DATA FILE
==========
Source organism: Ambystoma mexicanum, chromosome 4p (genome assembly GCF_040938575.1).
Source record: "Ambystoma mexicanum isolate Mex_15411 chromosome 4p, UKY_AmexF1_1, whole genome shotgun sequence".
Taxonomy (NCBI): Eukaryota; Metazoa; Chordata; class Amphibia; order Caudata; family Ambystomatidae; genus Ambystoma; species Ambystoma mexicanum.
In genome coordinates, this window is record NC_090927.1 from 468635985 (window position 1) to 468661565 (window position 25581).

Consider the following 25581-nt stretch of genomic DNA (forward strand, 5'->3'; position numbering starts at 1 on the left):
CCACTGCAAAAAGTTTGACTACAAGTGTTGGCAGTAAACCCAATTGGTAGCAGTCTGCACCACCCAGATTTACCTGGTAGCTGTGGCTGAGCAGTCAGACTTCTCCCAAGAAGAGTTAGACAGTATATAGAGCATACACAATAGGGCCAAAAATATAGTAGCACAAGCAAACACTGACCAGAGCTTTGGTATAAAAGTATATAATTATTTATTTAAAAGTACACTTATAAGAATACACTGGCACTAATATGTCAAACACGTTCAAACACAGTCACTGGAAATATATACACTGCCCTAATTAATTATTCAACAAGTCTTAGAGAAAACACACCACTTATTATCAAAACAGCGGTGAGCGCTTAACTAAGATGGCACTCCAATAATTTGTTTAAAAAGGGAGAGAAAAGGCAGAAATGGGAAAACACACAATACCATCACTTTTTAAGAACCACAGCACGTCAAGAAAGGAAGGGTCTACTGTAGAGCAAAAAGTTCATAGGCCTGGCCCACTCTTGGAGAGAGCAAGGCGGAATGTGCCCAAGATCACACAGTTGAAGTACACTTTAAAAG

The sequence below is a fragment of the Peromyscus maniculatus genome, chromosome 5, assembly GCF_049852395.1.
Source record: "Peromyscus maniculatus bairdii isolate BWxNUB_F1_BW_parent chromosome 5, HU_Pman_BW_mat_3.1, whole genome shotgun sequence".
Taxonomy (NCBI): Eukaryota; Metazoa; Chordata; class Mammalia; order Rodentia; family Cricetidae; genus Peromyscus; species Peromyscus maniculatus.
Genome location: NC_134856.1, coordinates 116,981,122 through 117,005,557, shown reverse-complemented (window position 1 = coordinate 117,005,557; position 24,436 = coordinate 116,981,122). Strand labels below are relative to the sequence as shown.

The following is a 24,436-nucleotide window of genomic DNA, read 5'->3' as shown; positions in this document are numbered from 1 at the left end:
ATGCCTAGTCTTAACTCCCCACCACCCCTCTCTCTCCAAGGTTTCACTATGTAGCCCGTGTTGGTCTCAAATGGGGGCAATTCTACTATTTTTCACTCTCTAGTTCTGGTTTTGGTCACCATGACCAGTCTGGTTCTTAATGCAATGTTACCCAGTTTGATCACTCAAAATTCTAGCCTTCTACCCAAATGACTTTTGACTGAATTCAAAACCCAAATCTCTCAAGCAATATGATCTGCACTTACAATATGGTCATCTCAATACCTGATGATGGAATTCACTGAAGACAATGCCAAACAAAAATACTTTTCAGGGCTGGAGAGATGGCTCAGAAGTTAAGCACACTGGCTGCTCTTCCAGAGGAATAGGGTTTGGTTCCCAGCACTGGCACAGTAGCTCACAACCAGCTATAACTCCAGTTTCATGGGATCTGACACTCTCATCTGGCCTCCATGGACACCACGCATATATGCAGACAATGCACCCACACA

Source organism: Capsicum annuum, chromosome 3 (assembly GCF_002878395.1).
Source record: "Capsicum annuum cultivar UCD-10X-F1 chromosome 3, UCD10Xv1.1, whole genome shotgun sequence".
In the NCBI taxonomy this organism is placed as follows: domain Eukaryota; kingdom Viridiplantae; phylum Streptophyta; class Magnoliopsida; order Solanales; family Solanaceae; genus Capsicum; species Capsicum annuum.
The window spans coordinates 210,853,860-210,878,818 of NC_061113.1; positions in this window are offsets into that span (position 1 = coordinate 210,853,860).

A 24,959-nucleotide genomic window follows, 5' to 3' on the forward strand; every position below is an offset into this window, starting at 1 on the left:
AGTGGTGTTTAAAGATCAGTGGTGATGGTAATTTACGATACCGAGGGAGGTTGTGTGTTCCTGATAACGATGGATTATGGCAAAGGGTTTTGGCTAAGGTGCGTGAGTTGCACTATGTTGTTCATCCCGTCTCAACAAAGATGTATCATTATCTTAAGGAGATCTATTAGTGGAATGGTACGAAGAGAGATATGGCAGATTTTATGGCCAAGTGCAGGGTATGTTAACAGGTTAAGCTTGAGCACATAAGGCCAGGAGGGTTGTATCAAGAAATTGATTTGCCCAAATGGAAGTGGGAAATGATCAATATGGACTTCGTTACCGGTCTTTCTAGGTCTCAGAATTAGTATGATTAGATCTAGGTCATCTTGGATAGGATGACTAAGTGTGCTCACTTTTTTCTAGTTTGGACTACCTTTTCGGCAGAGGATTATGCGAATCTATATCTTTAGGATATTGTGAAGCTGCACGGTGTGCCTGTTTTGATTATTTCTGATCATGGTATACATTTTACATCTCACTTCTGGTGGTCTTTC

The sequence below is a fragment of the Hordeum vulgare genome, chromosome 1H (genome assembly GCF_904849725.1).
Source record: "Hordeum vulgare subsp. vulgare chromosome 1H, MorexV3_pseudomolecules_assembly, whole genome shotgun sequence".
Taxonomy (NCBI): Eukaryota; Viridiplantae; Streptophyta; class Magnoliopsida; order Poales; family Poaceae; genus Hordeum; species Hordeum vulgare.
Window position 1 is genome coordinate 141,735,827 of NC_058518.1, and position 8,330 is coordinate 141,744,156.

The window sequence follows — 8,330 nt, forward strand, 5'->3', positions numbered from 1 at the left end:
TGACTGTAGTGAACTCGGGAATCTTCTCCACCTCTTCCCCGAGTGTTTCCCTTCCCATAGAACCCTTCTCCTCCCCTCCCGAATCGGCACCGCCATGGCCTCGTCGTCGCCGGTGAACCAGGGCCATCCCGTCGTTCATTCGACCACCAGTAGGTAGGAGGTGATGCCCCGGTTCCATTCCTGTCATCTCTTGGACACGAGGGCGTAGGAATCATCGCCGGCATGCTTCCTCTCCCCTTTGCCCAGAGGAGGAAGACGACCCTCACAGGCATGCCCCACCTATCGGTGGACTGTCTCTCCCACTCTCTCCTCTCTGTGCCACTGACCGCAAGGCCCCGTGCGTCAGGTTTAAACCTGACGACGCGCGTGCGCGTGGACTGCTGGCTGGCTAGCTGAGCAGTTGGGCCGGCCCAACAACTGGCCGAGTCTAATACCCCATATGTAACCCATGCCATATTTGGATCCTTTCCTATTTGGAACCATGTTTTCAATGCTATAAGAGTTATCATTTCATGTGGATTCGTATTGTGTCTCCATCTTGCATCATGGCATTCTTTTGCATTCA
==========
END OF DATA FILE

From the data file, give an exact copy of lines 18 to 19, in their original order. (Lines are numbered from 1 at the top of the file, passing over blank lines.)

AGTGGTGTTTAAAGATCAGTGGTGATGGTAATTTACGATACCGAGGGAGGTTGTGTGTTCCTGATAACGATGGATTATGGCAAAGGGTTTTGGCTAAGGTGCGTGAGTTGCACTATGTTGTTCATCCCGTCTCAACAAAGATGTATCATTATCTTAAGGAGATCTATTAGTGGAATGGTACGAAGAGAGATATGGCAGATTTTATGGCCAAGTGCAGGGTATGTTAACAGGTTAAGCTTGAGCACATAAGGCCAGGAGGGTTGTATCAAGAAATTGATTTGCCCAAATGGAAGTGGGAAATGATCAATATGGACTTCGTTACCGGTCTTTCTAGGTCTCAGAATTAGTATGATTAGATCTAGGTCATCTTGGATAGGATGACTAAGTGTGCTCACTTTTTTCTAGTTTGGACTACCTTTTCGGCAGAGGATTATGCGAATCTATATCTTTAGGATATTGTGAAGCTGCACGGTGTGCCTGTTTTGATTATTTCTGATCATGGTATACATTTTACATCTCACTTCTGGTGGTCTTTC

The sequence below is a fragment of the Hordeum vulgare genome, chromosome 1H (genome assembly GCF_904849725.1).